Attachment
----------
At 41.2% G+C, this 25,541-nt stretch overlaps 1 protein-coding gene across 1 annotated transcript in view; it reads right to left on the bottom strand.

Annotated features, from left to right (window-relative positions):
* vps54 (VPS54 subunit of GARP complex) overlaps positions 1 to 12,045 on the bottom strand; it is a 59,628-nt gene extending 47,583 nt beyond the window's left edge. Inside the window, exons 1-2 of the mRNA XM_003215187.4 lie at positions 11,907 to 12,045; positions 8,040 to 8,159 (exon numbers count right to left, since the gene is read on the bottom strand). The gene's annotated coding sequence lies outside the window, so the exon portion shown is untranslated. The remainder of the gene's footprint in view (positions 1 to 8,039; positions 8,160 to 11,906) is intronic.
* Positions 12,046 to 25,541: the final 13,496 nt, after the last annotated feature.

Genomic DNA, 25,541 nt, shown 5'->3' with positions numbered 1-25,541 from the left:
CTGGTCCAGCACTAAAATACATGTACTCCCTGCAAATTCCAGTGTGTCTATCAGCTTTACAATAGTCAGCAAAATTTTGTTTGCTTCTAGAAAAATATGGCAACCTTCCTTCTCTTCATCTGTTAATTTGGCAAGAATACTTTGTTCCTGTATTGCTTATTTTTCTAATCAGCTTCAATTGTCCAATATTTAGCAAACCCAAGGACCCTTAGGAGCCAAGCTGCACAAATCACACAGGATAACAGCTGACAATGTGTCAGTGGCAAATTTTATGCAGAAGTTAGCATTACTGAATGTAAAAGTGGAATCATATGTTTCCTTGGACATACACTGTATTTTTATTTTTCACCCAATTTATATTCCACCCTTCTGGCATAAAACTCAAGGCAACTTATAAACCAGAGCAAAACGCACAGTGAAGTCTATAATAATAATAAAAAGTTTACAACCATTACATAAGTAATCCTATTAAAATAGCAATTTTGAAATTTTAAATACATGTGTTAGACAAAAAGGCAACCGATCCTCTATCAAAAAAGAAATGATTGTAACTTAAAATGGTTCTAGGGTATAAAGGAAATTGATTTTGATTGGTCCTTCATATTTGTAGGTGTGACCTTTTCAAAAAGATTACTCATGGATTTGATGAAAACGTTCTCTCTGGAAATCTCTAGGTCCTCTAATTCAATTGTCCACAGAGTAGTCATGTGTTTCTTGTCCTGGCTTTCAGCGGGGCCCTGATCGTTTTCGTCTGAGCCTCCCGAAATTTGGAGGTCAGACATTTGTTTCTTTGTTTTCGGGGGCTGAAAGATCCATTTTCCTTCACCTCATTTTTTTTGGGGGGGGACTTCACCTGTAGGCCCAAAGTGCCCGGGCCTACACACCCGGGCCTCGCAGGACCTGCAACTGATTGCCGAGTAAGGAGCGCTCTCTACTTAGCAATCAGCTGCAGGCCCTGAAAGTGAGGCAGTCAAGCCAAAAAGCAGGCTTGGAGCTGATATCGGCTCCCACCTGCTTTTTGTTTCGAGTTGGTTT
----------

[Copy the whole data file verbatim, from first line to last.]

At 41.2% G+C, this 25,541-nt stretch overlaps 1 protein-coding gene across 1 annotated transcript in view; it reads right to left on the bottom strand.

Annotated features, from left to right (window-relative positions):
* vps54 (VPS54 subunit of GARP complex) overlaps positions 1 to 12,045 on the bottom strand; it is a 59,628-nt gene extending 47,583 nt beyond the window's left edge. Inside the window, exons 1-2 of the mRNA XM_003215187.4 lie at positions 11,907 to 12,045; positions 8,040 to 8,159 (exon numbers count right to left, since the gene is read on the bottom strand). The gene's annotated coding sequence lies outside the window, so the exon portion shown is untranslated. The remainder of the gene's footprint in view (positions 1 to 8,039; positions 8,160 to 11,906) is intronic.
* Positions 12,046 to 25,541: the final 13,496 nt, after the last annotated feature.

Genomic DNA, 25,541 nt, shown 5'->3' with positions numbered 1-25,541 from the left:
CTGGTCCAGCACTAAAATACATGTACTCCCTGCAAATTCCAGTGTGTCTATCAGCTTTACAATAGTCAGCAAAATTTTGTTTGCTTCTAGAAAAATATGGCAACCTTCCTTCTCTTCATCTGTTAATTTGGCAAGAATACTTTGTTCCTGTATTGCTTATTTTTCTAATCAGCTTCAATTGTCCAATATTTAGCAAACCCAAGGACCCTTAGGAGCCAAGCTGCACAAATCACACAGGATAACAGCTGACAATGTGTCAGTGGCAAATTTTATGCAGAAGTTAGCATTACTGAATGTAAAAGTGGAATCATATGTTTCCTTGGACATACACTGTATTTTTATTTTTCACCCAATTTATATTCCACCCTTCTGGCATAAAACTCAAGGCAACTTATAAACCAGAGCAAAACGCACAGTGAAGTCTATAATAATAATAAAAAGTTTACAACCATTACATAAGTAATCCTATTAAAATAGCAATTTTGAAATTTTAAATACATGTGTTAGACAAAAAGGCAACCGATCCTCTATCAAAAAAGAAATGATTGTAACTTAAAATGGTTCTAGGGTATAAAGGAAATTGATTTTGATTGGTCCTTCATATTTGTAGGTGTGACCTTTTCAAAAAGATTACTCATGGATTTGATGAAAACGTTCTCTCTGGAAATCTCTAGGTCCTCTAATTCAATTGTCCACAGAGTAGTCATGTGTTTCTTGTCCTGGCTTTCAGCGGGGCCCTGATCGTTTTCGTCTGAGCCTCCCGAAATTTGGAGGTCAGACATTTGTTTCTTTGTTTTCGGGGGCTGAAAGATCCATTTTCCTTCACCTCATTTTTTTTGGGGGGGGACTTCACCTGTAGGCCCAAAGTGCCCGGGCCTACACACCCGGGCCTCGCAGGACCTGCAACTGATTGCCGAGTAAGGAGCGCTCTCTACTTAGCAATCAGCTGCAGGCCCTGAAAGTGAGGCAGTCAAGCCAAAAAGCAGGCTTGGAGCTGATATCGGCTCCCACCTGCTTTTTGTTTCGAGTTGGTTT